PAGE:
Tennis Tournament Competition for Juniors

Tennis tournament competition can help junior players develop to a higher level. Once a student has a good technical foundation and tactical understanding, it is good to “test out” his or her skills under match pressure.

Tournament play is the last stage of the muscle memory development. We want to know if a player can hit the same shots in a match that he hits in practice. The only way to find out is to try it out in the competition. If the player succeeds in “doing it right” (looking for forehands, taking the ball early, and moving forward), then he has developed some positive habits. If not, then it’s back to the practice court to try again.

The first step of junior competition in Georgia and the Southern section is “Level 5” tournaments. This is an entry level for beginning players. They just need to know how to hit the serve in the box and keep score. Level 4 is for the more experienced tournament player looking to move up in the state ranking. Levels 3 and 2 are sectional tournaments and Level 1 is nationals.

When I started with Rina and Ken in August 2008, they were just transitioning from Level 5 tournaments to Level 4. They were ranked 187 and 116 respectively in Georgia. By August 2009, they had played around 20 tournaments (almost two per month). Most of these were Level 4 and three of the tournaments were Level 3. They also played up an age group in three tournaments.

Ken played up in the boys 12s because he had already won at least one Level 4 in a 10 and under event. Rina played up in the girls 14s for the same reason. They played their age group for Level 3s. They played Level 4s to gain a ranking in the higher age group and to keep their lower age group ranking moving up.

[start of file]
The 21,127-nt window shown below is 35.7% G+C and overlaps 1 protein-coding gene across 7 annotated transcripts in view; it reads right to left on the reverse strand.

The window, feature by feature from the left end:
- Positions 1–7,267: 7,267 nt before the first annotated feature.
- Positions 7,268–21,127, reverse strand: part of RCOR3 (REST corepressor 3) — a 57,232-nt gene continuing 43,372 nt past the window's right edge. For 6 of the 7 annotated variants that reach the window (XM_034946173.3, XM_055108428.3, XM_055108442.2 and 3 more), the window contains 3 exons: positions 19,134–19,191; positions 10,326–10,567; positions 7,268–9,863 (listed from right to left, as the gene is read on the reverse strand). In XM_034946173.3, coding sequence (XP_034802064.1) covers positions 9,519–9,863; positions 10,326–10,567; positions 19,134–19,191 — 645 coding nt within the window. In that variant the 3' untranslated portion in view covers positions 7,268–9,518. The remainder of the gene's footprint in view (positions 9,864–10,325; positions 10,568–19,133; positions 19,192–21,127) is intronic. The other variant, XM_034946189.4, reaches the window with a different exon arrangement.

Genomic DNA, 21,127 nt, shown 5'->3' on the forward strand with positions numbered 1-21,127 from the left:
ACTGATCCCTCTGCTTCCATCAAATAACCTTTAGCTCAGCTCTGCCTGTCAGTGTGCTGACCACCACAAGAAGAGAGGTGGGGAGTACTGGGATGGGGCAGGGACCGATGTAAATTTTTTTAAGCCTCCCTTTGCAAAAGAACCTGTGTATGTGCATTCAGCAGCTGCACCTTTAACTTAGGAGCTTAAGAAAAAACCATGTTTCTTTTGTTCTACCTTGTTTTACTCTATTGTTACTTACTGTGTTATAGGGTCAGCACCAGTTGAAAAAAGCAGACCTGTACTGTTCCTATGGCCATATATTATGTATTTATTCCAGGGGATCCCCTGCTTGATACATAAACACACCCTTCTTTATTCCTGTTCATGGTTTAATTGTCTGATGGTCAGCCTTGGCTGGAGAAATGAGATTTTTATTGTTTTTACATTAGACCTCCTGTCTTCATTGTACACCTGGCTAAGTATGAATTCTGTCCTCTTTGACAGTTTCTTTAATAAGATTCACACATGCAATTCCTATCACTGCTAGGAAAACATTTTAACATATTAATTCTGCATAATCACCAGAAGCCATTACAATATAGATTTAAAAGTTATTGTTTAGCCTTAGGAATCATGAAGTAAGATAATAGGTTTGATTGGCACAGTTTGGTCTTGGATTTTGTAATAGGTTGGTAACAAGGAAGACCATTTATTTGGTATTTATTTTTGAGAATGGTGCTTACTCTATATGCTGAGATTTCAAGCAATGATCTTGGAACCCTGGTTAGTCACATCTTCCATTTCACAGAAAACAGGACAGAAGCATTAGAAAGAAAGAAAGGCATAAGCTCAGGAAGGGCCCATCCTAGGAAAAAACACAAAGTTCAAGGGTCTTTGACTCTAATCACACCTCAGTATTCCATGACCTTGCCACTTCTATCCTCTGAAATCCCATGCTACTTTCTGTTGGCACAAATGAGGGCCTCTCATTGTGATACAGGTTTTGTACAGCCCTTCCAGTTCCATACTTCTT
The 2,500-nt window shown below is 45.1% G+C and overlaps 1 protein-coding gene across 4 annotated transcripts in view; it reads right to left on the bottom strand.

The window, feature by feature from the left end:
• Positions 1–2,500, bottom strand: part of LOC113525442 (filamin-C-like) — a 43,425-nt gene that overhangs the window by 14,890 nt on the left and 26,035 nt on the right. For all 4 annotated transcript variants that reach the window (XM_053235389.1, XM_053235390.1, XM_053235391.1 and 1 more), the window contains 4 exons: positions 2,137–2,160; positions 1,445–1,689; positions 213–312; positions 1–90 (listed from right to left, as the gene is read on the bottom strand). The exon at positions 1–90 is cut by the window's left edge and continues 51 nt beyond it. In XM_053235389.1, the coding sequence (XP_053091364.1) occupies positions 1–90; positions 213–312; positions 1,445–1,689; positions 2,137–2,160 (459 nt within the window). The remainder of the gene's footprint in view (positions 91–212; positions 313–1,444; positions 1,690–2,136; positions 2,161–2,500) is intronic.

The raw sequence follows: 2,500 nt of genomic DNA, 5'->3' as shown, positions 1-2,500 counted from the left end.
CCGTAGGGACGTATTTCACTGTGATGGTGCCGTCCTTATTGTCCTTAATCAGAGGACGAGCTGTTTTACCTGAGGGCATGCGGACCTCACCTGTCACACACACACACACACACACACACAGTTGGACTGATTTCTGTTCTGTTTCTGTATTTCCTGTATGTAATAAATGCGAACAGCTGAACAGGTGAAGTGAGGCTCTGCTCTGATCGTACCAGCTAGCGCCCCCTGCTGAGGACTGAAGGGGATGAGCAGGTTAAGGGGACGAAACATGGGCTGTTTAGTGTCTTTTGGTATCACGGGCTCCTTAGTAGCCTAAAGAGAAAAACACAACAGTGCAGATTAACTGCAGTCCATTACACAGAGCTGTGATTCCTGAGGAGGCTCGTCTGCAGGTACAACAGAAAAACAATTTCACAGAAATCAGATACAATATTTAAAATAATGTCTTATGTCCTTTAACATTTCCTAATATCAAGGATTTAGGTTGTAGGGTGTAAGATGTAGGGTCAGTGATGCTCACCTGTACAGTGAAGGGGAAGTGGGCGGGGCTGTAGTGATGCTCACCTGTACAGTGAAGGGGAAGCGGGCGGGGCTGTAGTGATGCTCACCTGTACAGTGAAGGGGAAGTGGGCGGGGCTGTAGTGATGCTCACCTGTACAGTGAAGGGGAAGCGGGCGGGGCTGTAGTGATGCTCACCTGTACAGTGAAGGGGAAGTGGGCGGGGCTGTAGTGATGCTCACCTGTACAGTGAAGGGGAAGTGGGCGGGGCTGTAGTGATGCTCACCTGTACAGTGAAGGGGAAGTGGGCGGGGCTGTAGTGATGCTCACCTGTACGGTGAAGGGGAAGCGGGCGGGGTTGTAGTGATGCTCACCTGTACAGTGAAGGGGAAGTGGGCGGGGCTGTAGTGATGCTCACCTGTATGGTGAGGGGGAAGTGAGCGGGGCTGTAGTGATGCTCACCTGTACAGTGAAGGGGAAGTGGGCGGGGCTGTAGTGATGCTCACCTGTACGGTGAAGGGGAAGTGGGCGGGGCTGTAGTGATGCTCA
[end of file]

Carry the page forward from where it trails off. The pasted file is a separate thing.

After one year, Rina is number 37 in Georgia, so she moved up 150 spots in the time that I’ve coached her. She has one more year in the 12 and under age group, so her ranking will continue to move up toward the top 10. Ken went from 116 to 15 in the same twelve-month period, so he moved over 100 spots. He moves to the 12 and under in January, so he’s beginning to focus on the older age group competition.

The kids love to watch their state and sectional rankings. Seeing their results gives them an incentive to play more. And they love the trophies! My job as the coach is to celebrate the results with them, but also to help them keep their minds focused on “doing it right” in practice and in their matches.

We keep the big picture and long-term perspective in mind, i.e., succeeding at the higher levels by training to play like the top players. They may lose a match or two now because they’re pushing the limits of their game, but it’ll pay off in the long run. In other words, they don’t push the ball back with no purpose just to get a win. Tennis tournament competition can be fun and rewarding. The life lessons gained from the heat of the battle can be invaluable.

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